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“I think you were destined to be in a library,” Artesia Public Library supervisor Erin Loveland tells Peggy Jo Swafford.

It’s a Friday morning at the APL, and the two are discussing Swafford’s 50 years of service to the local book depository. Loveland recalls looking through a 1960s-era Artesia High School yearbook and seeing a photo of Swafford – in the library.

She likely didn’t know it then, but she began her long career as a teenager in 1966, working as a page at the “old library,” which was then barely a decade old at its former home on Richardson Avenue.

“You shelved books and you helped people find things, you helped out in the summer reading program,” Swafford recalls. “That’s what you did during the school year, too. You worked two hours a day after school and all day on Saturdays.”

Following her graduation, she took a six-month break from the library, but on Jan. 8, 1969, she returned. And has been there ever since.

“Sometimes, it seems longer,” she laughs.

While she loved to read, nothing particularly pulled Swafford to the library, but once there, she knew she’d found her niche.

“I want to say my grandmother had something to do with it,” she says. “She knew the children’s librarian at the time, and she just basically said, ‘You go and report on this day.’”

Swafford says the director of the APL at the time had a habit of moving staff members around, so she quickly learned the ins and outs of nearly every position.

“She would put you in one position for a couple of years, then she would switch you to something else,” she says. “So I worked basically one time as her secretary, sending out book orders and replying to correspondence, and then I worked at the front desk for two years. I also worked as the children’s librarian for a few years. So you got to learn the whole thing.”

When the Artesia Public Library made its move to its current location at 205 W. Quay Ave. in 2014, Swafford went with it, taking on the official title of technical services assistant.

“I basically send out requests, do research questions, work on the direct magazine subscriptions,” she says.

“She’s also our local history expert,” says Loveland. “She gets all the genealogy questions. If someone wants an obituary from 1962, they come to Peggy, and she goes into the microfilm and finds it for them.”

Her title, however, is just a formality. As far as Loveland and the rest of the staff at the library are concerned, she’s a librarian.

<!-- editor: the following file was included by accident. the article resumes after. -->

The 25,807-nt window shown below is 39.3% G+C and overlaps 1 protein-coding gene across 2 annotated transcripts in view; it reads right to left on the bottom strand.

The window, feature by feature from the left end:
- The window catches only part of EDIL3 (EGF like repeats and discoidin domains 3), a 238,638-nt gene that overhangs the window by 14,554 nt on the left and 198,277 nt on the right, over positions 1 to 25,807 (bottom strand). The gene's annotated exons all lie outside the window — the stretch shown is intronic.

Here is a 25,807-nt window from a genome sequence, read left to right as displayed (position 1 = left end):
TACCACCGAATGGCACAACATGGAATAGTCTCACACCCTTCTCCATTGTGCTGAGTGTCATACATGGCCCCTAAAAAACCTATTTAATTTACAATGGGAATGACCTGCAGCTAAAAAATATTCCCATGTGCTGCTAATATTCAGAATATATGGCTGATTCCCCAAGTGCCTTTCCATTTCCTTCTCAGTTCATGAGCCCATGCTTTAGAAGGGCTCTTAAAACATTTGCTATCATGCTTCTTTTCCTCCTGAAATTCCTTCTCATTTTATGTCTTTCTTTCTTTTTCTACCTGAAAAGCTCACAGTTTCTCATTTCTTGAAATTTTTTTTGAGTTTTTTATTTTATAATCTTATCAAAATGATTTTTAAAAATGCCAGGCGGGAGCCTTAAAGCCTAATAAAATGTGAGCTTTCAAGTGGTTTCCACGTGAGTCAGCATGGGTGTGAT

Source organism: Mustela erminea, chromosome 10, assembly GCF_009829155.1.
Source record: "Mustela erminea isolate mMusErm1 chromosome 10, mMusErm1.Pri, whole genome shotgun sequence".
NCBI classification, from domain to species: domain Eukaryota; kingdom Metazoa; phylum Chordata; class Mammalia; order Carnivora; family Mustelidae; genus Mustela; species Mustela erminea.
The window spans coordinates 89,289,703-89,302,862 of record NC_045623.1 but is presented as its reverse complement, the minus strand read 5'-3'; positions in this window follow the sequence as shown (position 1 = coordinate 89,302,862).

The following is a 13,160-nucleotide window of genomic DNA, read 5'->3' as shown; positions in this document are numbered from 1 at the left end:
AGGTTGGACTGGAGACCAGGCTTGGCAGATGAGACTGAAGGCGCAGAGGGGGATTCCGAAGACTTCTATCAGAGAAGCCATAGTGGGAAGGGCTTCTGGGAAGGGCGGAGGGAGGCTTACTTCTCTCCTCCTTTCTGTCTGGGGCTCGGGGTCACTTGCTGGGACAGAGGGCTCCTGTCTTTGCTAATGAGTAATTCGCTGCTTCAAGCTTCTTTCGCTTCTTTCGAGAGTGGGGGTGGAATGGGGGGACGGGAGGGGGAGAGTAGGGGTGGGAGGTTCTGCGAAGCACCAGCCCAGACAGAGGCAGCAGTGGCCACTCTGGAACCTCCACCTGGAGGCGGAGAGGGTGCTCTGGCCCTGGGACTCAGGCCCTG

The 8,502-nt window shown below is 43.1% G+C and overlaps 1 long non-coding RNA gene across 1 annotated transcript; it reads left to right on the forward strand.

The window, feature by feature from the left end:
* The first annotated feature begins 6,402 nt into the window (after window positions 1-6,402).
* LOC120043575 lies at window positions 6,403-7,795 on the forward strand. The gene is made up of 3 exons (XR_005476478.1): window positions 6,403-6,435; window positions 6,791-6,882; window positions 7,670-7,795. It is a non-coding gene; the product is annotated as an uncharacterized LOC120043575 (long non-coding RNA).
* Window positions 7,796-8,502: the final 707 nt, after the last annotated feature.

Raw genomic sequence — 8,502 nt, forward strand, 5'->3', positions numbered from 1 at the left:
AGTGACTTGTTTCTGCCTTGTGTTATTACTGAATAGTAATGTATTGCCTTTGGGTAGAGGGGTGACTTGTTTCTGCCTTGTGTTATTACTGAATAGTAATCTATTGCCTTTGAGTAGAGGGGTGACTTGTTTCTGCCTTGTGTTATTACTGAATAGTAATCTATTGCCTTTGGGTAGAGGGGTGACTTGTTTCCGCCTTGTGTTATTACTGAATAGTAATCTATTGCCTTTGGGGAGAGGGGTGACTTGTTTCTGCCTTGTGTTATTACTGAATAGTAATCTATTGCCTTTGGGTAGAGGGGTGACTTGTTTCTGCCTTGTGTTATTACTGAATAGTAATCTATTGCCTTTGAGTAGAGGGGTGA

“After 50 years in a library, you’re a librarian,” Loveland says.

Swafford can’t imagine her life now without the library and the people she’s met within its walls.

“It’s like a whole ‘nother family,” she says. “And just like any family, we’ve had weddings, we’ve had deaths, we’ve had babies.”

While Swafford admits to not being the most “techy” of individuals – “I have a flip phone,” she says – she is, in a way, a library unto herself.

“I don’t know what we would do without Peggy if she left,” Loveland says. “She’s the go-to for everything.”

“That’s why I don’t get anything done,” Swafford laughs.

“Whenever anyone has a question, we say, ‘Ask Peggy. She’ll know,’” says Loveland. “Peggy is just full of knowledge.”

As it happens, Swafford is also the library staff’s designated party planner, in charge of arranging events for birthdays, anniversaries, and the like. Arranging her upcoming 50th anniversary celebration, therefore, required a surreptitious approach.

“She’s very humble,” Loveland says. “So we kind of had to do this as a surprise, because we knew if we came to Peggy and said we wanted to do a celebration, she’d say, ‘No, that’s OK.’”

Swafford says she’s “overwhelmed” at the prospect of being honored Tuesday, Jan. 8, in a special event at the library. The library will close early for regular business that day at 5 p.m., and Swafford’s anniversary fete will begin. The public is invited to stop by, say hello, and enjoy refreshments.

Many Artesians likely have fond memories of the local librarian, who says she’s had many people tell her they remember her from their childhood summer reading programs as they bring their own children and grandchildren to the library. They and others are encouraged to attend Tuesday’s celebration and share those memories with her.

“We’re happy to celebrate Peggy for her commitment to the community and the library,” Loveland says. “She’s helped a lot of people over the years, and I think she’s a staple of the library.”

“I used to tell them in the old library, ‘They’re going to have to blow up the building to get rid of me’ – and then they did,” Swafford laughs. “But I won’t stay till they blow this one up.”